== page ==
For demonstration, analogue data input values are taken directly from Arduino’s analogue pins A1 through A3. In an actual application, these can be processed values taken from temperature, pressure or humidity sensors with corresponding modifications in the code and dial markings.
Analogue-to-digital converter (ADC) in the Arduino maps input voltages between 0 and 5 volts as analogue inputs into integer values between 0 and 1023. Hence the gauge meter varies from 0 to 1023.
A bar graph uses horizontal or vertical bars to show the amount of data being measured. Here a simple vertical bar graph with vertical colour gradient is coded with canvas elements (bargraph.html). You can make any type of graph, such as pie chart and area chart, depending on your requirement.
Any type of data generated by Arduino can be used to plot the graph. As in the gauge meter, here also analogue input values are directly taken as data values to show the working. The six bars correspond to analogue pins A0 through A5 of the Arduino. The bar height varies from 0 to 1023 as input varies from 0V to 5V. This type of graph can be used to compare the latest data values with each other. If you require variation in data values with time, the next graph may be used.
Analogue input analyser
Here another type of graph called line graph is used to plot Arduino data variations with respect to time. The lines are formed by connecting points corresponding to data values sampled at specific intervals. The selection of duration between the samples is given in the display itself. Similar to the bar graph, inputs A0 through A5 are used. As inputs can overlap on the graph, these are plotted with unique coloured lines to distinguish them from one another.
Digital input analyser
Digital input analyser display is essentially a modified line graph with data values as ‘low’ or ‘high’ only. Instead of changing the value over the duration, it is changed as a step at the instance of change. Hence the waveform looks like a series of pulses. This is helpful in seeing the changes in the binary state of a particular data generated by Arduino. In this project the input state of four digital pins are used as four channels to be monitored. While using the digital pins, care must be taken not to use pins being used by Ethernet shield to communicate with Arduino board.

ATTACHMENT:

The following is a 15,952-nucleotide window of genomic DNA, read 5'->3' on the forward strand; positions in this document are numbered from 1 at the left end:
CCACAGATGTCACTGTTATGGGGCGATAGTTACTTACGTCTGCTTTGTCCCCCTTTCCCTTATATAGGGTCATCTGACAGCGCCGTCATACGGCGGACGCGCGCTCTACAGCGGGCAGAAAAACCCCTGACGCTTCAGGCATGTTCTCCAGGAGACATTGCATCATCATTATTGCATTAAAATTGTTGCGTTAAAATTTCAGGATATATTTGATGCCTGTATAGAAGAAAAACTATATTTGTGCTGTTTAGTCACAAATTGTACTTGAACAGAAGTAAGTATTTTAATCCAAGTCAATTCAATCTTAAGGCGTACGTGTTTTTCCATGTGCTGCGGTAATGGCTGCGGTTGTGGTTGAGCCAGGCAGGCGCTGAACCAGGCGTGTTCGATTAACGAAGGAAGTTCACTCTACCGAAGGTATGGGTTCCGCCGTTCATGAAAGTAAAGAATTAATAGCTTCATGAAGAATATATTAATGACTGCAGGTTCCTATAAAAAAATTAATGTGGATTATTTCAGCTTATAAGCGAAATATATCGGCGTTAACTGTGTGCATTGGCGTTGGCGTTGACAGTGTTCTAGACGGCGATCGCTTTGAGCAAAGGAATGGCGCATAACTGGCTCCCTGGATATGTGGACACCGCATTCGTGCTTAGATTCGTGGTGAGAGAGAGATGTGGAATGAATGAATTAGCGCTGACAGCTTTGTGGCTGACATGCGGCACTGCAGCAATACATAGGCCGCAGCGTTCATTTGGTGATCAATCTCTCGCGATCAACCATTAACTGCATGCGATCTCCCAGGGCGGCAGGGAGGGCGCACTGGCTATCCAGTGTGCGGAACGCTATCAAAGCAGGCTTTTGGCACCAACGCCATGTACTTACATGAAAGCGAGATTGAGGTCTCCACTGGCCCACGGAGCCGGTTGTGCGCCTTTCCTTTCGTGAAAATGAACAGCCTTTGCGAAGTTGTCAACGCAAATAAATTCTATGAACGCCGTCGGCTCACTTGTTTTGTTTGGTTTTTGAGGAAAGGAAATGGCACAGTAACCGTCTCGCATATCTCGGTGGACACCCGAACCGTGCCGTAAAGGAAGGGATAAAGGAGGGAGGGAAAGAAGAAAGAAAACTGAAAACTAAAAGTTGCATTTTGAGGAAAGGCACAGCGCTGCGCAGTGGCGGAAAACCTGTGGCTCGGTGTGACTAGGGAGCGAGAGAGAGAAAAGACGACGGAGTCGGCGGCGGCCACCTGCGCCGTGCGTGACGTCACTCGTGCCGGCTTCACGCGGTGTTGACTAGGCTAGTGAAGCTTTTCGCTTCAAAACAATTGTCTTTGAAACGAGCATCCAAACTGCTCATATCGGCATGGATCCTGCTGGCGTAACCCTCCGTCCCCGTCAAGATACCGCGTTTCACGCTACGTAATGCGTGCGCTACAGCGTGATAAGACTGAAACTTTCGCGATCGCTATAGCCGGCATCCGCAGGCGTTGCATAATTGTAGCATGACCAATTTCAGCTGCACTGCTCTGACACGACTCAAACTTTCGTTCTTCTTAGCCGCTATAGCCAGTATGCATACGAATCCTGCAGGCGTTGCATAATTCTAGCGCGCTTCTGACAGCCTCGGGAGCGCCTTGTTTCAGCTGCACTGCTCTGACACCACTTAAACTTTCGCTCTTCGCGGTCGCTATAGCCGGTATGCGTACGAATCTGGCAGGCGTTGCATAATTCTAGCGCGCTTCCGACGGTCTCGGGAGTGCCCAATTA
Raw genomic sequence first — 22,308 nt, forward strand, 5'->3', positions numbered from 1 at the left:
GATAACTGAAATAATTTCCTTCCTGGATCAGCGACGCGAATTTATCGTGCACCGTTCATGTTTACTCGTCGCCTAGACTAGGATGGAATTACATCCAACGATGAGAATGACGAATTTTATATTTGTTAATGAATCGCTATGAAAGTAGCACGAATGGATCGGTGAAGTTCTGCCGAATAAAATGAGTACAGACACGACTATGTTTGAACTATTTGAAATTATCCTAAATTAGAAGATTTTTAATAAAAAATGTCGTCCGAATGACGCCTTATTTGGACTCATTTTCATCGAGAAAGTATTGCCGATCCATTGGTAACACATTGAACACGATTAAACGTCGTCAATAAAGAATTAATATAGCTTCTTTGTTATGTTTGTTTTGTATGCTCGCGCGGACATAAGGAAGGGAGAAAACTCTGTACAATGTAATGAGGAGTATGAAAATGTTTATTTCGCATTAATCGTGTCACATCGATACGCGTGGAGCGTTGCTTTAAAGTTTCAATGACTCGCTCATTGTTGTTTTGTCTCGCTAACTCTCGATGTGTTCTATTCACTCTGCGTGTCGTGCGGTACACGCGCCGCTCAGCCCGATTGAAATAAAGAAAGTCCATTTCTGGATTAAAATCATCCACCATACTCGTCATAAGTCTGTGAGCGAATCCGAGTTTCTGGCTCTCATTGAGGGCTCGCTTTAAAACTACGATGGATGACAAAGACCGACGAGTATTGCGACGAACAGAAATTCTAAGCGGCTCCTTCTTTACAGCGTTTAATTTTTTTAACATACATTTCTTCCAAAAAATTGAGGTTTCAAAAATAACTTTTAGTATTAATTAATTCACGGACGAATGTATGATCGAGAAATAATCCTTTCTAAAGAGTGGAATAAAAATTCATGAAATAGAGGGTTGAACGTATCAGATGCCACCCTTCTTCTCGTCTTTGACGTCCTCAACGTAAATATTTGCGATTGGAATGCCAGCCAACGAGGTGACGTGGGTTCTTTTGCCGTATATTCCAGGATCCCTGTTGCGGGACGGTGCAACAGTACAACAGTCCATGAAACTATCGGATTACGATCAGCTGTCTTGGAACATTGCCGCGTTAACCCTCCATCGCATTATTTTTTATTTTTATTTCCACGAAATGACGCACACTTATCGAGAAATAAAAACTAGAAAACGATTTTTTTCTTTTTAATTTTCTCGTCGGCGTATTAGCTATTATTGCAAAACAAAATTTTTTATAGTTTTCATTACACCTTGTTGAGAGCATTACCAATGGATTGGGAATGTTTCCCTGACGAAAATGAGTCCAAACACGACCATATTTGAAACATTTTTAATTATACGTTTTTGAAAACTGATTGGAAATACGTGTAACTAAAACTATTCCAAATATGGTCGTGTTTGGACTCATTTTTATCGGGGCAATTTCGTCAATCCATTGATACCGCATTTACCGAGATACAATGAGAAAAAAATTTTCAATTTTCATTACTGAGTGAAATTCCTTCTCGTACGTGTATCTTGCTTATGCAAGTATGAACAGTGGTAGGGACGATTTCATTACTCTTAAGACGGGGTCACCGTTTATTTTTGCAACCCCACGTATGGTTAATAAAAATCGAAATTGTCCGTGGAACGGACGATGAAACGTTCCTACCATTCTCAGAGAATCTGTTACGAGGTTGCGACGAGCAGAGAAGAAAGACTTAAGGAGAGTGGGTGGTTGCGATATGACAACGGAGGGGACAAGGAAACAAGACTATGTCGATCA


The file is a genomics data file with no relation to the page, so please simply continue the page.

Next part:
In this setup we have used digital pins 5 through 8 of Arduino as the inputs. These pins are connected to four pushbutton switches (S1 through S4). Pressing the switch changes the input state from low to high. The canvas graph coded here allows four input channels to be monitored simultaneously.
Construction and testing
An actual-size PCB layout for Arduino-based graphical data display is shown in Fig. 8 and its components layout in Fig. 9. After assembling the circuit along with Ethernet shield on the PCB, connect the Arduino Uno to a PC by using a USB cable between the USB port of Arduino Uno and COM port of the PC. Similarly, connect Ethernet shield to the PC using Ethernet cable between their Ethernet ports. After connection, browse the shield’s IP address in the browser and see the various parameters.
Download PCB and component layout PDFs: click here
Download Source Code
Apart from the aforementioned types of graphs/charts, many more applications are possible. For example, temperature reading can be shown on thermometer graphs and values can be compared using pie charts, area charts, scatter charts, etc. As canvas is essentially a part of HTML5, it works wherever HTML5 is supported. As of now, it is supported in the recent versions of all major browsers including mobile apps. Therefore if the web server is accessible on the Internet, the display can be remotely monitored on a wide range of devices including desktops, tablets and smart phones.
Prabhash K.P. is a sub-divisional engineer in STR, BSNL, Kerala. His areas of interest include electronic circuits, open source hardware and Internet of Things (IoT)